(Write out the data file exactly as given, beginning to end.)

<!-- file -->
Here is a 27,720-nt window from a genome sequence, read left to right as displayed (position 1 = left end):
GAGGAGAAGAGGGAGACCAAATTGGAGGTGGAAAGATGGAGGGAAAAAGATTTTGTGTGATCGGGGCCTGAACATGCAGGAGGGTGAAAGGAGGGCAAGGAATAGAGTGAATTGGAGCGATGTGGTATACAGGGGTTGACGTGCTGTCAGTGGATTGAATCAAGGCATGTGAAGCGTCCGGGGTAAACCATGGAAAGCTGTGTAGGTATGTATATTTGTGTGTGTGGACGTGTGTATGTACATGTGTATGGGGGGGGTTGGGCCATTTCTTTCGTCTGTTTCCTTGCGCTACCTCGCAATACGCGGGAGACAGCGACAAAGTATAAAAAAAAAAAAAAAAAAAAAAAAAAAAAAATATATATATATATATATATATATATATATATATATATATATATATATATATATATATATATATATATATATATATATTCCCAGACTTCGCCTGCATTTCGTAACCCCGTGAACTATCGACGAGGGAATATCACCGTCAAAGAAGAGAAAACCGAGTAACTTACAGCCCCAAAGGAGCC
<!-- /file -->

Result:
Here is a 27,720-nt window from a genome sequence, read left to right as displayed (position 1 = left end):
GAGGAGAAGAGGGAGACCAAATTGGAGGTGGAAAGATGGAGGGAAAAAGATTTTGTGTGATCGGGGCCTGAACATGCAGGAGGGTGAAAGGAGGGCAAGGAATAGAGTGAATTGGAGCGATGTGGTATACAGGGGTTGACGTGCTGTCAGTGGATTGAATCAAGGCATGTGAAGCGTCCGGGGTAAACCATGGAAAGCTGTGTAGGTATGTATATTTGTGTGTGTGGACGTGTGTATGTACATGTGTATGGGGGGGGTTGGGCCATTTCTTTCGTCTGTTTCCTTGCGCTACCTCGCAATACGCGGGAGACAGCGACAAAGTATAAAAAAAAAAAAAAAAAAAAAAAAAAAAAAATATATATATATATATATATATATATATATATATATATATATATATATATATATATATATATATATATATATATATATTCCCAGACTTCGCCTGCATTTCGTAACCCCGTGAACTATCGACGAGGGAATATCACCGTCAAAGAAGAGAAAACCGAGTAACTTACAGCCCCAAAGGAGCC